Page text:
Violet Hill Cemetery in Perry will eventually run out of space.


The City of Perry recognized that fact and purchased additional land around the cemetery a few years ago for a future expansion.


“It got the point where we needed to do some real planning and valuation on how we wanted to do that expansion,” City Administrator Sven Peterson said.


He then contacted one of his former professors at Iowa State University to see if he would be interested in forming a class looking at cemetery planning. Carlton Basmajian, associate professor of community and regional planning at Iowa State University, worked with Peterson to come up with the scope of the class.


Eleven ISU students took the new class, City of the Dead, this past semester. Basmajian said the initial charge was to get the students up to speed on cemeteries and burials.


The students then traveled to Perry and toured the Violet Hill Cemetery. They talked with Peterson and Cemetery Director Richard Steadman to learn the issues facing the cemetery.


The students also looked at historical and current issues facing cemeteries in the United States and around the world. Cemeteries in New York, Hong Kong and Sydney, Australia, are running out of space.


In New York, Basmajian said, “land values are so high that it’s hard to justify using the land for anything other than urban development.” Those larger cities are also experiencing population pressures.


“Perry doesn’t have that, but it does have a cemetery that’s filling up. And that’s interesting in a small community,” Basmajian said.


Projections show the current cemetery will fill up within the next decade. The additional land the City of Perry purchased, Basmajian said, will more than meet that need.


He looked at the national death rate and the demographic breakdown in Perry to come up with a projection of around 6,000 deaths in the next 50 to 60 years.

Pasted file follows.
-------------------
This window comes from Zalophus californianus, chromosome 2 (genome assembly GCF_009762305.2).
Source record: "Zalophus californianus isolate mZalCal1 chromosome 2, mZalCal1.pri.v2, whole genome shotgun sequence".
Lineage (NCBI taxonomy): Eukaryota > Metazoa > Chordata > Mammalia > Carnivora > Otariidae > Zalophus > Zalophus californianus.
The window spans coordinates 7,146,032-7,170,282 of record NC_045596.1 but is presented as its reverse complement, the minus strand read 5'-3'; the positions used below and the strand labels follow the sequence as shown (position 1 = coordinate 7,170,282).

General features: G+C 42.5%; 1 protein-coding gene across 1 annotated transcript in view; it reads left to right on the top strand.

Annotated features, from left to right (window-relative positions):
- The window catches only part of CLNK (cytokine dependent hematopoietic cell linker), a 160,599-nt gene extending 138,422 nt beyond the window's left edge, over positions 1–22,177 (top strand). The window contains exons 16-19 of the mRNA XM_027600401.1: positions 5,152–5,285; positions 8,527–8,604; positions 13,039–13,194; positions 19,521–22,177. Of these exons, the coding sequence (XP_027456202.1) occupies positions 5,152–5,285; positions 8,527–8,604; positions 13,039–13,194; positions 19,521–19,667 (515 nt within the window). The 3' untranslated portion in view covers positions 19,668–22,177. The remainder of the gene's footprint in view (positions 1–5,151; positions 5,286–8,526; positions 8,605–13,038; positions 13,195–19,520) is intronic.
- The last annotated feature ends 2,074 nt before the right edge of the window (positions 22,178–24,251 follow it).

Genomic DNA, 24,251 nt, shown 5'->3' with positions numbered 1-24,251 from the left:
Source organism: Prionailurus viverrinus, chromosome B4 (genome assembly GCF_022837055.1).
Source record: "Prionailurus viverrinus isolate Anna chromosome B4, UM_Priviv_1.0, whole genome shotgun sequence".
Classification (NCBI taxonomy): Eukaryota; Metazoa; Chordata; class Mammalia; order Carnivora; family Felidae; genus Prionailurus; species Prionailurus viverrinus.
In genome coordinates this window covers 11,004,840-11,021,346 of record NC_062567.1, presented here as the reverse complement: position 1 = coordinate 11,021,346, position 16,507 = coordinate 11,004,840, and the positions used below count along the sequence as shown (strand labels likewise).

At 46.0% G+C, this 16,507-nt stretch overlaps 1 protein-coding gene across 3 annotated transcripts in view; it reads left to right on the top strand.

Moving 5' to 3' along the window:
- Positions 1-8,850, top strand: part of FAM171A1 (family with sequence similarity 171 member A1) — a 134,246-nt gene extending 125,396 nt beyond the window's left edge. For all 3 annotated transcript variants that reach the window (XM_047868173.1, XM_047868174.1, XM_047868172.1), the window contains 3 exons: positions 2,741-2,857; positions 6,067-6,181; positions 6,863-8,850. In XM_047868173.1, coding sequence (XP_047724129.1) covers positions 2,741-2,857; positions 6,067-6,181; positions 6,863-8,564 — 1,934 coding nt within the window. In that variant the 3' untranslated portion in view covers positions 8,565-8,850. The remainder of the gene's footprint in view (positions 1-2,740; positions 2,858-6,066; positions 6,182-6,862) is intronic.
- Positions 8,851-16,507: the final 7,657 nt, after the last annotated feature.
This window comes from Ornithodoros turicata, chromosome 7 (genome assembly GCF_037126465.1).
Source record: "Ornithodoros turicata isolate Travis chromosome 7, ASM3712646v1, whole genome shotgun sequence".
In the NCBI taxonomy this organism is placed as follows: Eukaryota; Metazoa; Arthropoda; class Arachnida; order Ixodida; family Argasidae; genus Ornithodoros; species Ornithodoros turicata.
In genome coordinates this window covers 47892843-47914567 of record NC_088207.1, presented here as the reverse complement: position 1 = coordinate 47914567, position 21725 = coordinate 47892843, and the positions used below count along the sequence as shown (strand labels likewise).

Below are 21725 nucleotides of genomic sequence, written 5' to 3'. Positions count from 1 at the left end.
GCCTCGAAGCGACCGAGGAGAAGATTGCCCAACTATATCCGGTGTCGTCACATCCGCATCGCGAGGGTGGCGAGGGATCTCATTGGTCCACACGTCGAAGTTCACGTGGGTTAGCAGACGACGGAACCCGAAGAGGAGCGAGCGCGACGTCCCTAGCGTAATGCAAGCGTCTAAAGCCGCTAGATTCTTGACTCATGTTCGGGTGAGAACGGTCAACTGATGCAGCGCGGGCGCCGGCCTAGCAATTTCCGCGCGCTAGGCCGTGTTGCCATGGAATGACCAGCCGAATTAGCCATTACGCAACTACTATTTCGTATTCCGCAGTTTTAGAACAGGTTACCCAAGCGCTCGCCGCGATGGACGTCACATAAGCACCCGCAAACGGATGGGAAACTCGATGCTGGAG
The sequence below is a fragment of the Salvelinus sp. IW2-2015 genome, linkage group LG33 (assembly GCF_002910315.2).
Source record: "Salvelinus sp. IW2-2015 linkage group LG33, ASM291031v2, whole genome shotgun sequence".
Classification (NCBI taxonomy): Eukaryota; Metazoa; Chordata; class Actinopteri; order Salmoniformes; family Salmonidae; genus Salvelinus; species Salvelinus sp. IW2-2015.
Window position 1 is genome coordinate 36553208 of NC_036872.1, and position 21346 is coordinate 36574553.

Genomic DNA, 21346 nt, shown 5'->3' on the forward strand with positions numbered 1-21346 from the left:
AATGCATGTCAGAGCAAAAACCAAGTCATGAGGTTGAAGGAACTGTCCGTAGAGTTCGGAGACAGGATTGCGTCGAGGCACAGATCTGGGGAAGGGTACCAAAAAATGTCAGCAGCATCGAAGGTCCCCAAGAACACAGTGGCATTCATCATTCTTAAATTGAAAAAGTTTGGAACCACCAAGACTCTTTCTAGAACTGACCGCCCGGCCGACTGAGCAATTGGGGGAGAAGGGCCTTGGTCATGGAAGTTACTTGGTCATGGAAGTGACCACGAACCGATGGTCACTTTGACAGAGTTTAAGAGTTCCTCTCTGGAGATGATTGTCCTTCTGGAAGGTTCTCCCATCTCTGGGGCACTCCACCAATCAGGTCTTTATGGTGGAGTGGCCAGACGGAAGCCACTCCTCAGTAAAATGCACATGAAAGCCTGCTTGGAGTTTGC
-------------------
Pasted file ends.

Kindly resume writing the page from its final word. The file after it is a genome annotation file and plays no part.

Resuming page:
Basmajian said about 3,000 of those deaths will be full-body burials. The other half, he conservatively estimated will be cremations based on the rising trend. Around 75 percent of those cremations won’t end up in the cemetery.


Those are the numbers the ISU students used in the scenarios they presented to the City of Perry.


“The Perry cemetery gave us a real-world example of what we can do for a cemetery that’s expanding,” said Michael Pillman, a recent ISU graduate. “And what can be done to maximize the efficiency of the land that was purchased so that Perry doesn’t have to worry about any sort of space issues in the coming future.”


Peterson said a lot of the students came up with ideas for alternative burial methods. One section of the expansion would be reserved for traditional full-body burials. But other sections, he said, would be set aside for a scatter garden or a columbarium, which can store multiple urns of ashes.


“We’re looking forward to taking all of their ideas and vetting them out even further and putting them into a real plan for the cemetery,” Peterson said.


He enjoyed getting the chance to partner with ISU on the cemetery study.


“Really getting those students into a community and connected to a project I think is incredibly valuable to their education,” Peterson said.


That was especially true for Pillman, a recent graduate in community and regional planning and urban design. He plans to pursue his master’s in sociology and wants his thesis to focus on the view of death in the United States.


“That’s something that I really became passionate about and this course really helped amplify that,” Pillman said.


The course was also beneficial to the City of Perry as it moves forward with an expansion at Violet Hill Cemetery.


“I really enjoy having students involved in projects. It’s not always the exact plans that they put together, but we do have a history of taking ideas from those plans and concepts and forming them into a real project,” Peterson said.